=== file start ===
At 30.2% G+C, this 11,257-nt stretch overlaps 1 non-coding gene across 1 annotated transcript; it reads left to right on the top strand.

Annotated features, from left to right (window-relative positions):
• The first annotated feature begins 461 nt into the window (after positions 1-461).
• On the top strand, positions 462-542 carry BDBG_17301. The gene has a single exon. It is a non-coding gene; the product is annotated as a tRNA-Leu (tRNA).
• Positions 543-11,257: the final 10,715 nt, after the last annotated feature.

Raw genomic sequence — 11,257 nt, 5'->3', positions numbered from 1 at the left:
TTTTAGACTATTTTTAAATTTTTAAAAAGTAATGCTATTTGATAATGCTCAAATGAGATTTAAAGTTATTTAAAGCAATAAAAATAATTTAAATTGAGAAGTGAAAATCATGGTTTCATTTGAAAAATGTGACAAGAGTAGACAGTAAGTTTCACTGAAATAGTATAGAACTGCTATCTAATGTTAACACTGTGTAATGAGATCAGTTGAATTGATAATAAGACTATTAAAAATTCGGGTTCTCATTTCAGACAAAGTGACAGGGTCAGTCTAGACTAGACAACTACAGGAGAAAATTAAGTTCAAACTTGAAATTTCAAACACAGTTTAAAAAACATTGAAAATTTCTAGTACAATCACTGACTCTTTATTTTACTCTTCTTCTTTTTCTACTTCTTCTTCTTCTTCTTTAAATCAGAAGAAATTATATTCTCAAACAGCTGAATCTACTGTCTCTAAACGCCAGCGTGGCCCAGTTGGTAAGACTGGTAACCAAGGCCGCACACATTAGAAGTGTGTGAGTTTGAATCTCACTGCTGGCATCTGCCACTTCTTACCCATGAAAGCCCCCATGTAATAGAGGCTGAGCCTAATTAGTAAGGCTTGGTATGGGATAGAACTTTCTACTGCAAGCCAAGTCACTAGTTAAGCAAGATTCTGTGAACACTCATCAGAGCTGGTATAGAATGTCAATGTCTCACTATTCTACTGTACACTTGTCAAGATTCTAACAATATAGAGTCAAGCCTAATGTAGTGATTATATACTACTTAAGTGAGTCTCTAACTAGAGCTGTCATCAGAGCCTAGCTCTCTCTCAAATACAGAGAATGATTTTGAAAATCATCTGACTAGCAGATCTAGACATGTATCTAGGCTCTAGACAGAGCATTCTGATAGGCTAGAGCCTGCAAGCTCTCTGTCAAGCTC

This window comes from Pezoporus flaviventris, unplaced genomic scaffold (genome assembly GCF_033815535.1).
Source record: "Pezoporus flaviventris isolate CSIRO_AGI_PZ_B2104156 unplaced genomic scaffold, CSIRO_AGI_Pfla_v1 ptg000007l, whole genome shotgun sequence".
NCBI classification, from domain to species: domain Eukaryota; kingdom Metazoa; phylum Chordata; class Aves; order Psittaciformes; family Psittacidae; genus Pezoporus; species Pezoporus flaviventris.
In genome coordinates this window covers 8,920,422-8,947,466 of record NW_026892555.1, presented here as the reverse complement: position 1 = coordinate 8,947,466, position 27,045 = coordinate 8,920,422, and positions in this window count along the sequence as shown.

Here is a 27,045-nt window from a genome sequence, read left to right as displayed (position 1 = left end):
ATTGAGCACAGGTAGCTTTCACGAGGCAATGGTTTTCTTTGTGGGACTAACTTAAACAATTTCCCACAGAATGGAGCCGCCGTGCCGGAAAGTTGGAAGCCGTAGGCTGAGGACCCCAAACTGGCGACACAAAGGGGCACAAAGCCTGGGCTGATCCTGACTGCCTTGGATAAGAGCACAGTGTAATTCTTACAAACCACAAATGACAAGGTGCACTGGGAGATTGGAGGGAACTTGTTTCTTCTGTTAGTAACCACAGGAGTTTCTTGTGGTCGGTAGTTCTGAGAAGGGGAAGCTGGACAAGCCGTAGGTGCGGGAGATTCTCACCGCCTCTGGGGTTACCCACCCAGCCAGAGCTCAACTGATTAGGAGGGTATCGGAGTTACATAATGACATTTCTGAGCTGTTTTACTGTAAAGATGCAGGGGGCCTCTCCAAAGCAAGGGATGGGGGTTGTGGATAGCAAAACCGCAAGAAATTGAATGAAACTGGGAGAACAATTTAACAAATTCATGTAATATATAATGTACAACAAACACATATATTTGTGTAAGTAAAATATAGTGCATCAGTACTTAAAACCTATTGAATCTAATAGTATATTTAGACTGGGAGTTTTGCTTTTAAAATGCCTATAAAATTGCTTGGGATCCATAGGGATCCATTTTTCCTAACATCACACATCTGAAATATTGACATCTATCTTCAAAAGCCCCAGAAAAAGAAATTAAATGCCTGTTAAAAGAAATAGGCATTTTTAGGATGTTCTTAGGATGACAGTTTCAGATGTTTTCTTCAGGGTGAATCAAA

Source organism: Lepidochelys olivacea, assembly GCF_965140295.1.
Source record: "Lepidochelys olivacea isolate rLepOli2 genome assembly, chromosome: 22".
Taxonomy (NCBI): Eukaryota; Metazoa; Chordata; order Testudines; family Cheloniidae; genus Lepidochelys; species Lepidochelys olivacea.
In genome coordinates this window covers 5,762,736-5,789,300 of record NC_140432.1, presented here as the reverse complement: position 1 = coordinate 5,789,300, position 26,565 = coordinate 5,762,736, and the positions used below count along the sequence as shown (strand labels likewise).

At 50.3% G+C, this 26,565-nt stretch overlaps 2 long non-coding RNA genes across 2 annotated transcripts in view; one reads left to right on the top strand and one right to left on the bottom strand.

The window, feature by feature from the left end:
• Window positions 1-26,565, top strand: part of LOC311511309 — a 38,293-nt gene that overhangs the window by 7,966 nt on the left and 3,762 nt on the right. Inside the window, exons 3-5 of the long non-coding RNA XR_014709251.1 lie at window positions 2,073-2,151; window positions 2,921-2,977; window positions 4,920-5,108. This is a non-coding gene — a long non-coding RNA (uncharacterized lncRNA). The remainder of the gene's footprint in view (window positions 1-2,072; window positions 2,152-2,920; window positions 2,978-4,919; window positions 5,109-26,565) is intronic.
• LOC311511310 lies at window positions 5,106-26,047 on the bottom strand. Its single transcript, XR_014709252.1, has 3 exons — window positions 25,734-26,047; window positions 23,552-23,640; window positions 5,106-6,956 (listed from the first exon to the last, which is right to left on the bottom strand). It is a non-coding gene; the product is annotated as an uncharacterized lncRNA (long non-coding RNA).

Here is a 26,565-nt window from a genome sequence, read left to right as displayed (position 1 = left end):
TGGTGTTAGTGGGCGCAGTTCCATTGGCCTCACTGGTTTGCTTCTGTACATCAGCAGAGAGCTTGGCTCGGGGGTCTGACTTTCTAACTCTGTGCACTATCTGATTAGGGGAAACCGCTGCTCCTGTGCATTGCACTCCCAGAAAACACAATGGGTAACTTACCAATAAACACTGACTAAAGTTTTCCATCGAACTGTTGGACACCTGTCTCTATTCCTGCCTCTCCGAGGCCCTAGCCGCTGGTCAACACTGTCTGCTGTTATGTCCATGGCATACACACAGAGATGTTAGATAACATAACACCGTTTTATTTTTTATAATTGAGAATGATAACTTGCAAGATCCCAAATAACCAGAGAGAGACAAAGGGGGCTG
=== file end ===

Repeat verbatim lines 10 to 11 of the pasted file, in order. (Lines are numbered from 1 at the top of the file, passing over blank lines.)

NCBI classification, from domain to species: domain Eukaryota; kingdom Metazoa; phylum Chordata; class Aves; order Psittaciformes; family Psittacidae; genus Pezoporus; species Pezoporus flaviventris.
In genome coordinates this window covers 8,920,422-8,947,466 of record NW_026892555.1, presented here as the reverse complement: position 1 = coordinate 8,947,466, position 27,045 = coordinate 8,920,422, and positions in this window count along the sequence as shown.